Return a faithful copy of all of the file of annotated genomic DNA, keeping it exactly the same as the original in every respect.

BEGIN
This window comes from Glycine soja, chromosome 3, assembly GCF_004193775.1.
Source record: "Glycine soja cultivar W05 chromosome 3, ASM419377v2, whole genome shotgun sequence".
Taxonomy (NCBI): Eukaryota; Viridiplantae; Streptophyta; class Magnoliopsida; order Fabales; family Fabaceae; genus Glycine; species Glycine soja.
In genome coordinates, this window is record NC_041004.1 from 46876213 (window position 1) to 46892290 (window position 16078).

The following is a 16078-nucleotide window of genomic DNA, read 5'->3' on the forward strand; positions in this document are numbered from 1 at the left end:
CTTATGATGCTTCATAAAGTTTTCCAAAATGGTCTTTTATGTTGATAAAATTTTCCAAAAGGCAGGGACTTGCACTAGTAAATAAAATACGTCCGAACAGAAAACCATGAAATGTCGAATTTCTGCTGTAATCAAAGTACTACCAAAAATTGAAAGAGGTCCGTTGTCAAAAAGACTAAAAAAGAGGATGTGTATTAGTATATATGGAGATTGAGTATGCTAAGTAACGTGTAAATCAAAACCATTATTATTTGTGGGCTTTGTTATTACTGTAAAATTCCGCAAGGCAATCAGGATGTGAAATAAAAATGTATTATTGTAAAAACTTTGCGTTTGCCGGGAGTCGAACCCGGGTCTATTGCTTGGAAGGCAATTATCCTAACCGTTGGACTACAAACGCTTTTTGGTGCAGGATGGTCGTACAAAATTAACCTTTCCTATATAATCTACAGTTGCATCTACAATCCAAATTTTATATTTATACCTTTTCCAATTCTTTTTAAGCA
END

This window comes from Glycine soja, chromosome 3, assembly GCF_004193775.1.
Source record: "Glycine soja cultivar W05 chromosome 3, ASM419377v2, whole genome shotgun sequence".
Taxonomy (NCBI): Eukaryota; Viridiplantae; Streptophyta; class Magnoliopsida; order Fabales; family Fabaceae; genus Glycine; species Glycine soja.
In genome coordinates, this window is record NC_041004.1 from 46876213 (window position 1) to 46892290 (window position 16078).

The following is a 16078-nucleotide window of genomic DNA, read 5'->3' on the forward strand; positions in this document are numbered from 1 at the left end:
CTTATGATGCTTCATAAAGTTTTCCAAAATGGTCTTTTATGTTGATAAAATTTTCCAAAAGGCAGGGACTTGCACTAGTAAATAAAATACGTCCGAACAGAAAACCATGAAATGTCGAATTTCTGCTGTAATCAAAGTACTACCAAAAATTGAAAGAGGTCCGTTGTCAAAAAGACTAAAAAAGAGGATGTGTATTAGTATATATGGAGATTGAGTATGCTAAGTAACGTGTAAATCAAAACCATTATTATTTGTGGGCTTTGTTATTACTGTAAAATTCCGCAAGGCAATCAGGATGTGAAATAAAAATGTATTATTGTAAAAACTTTGCGTTTGCCGGGAGTCGAACCCGGGTCTATTGCTTGGAAGGCAATTATCCTAACCGTTGGACTACAAACGCTTTTTGGTGCAGGATGGTCGTACAAAATTAACCTTTCCTATATAATCTACAGTTGCATCTACAATCCAAATTTTATATTTATACCTTTTCCAATTCTTTTTAAGCA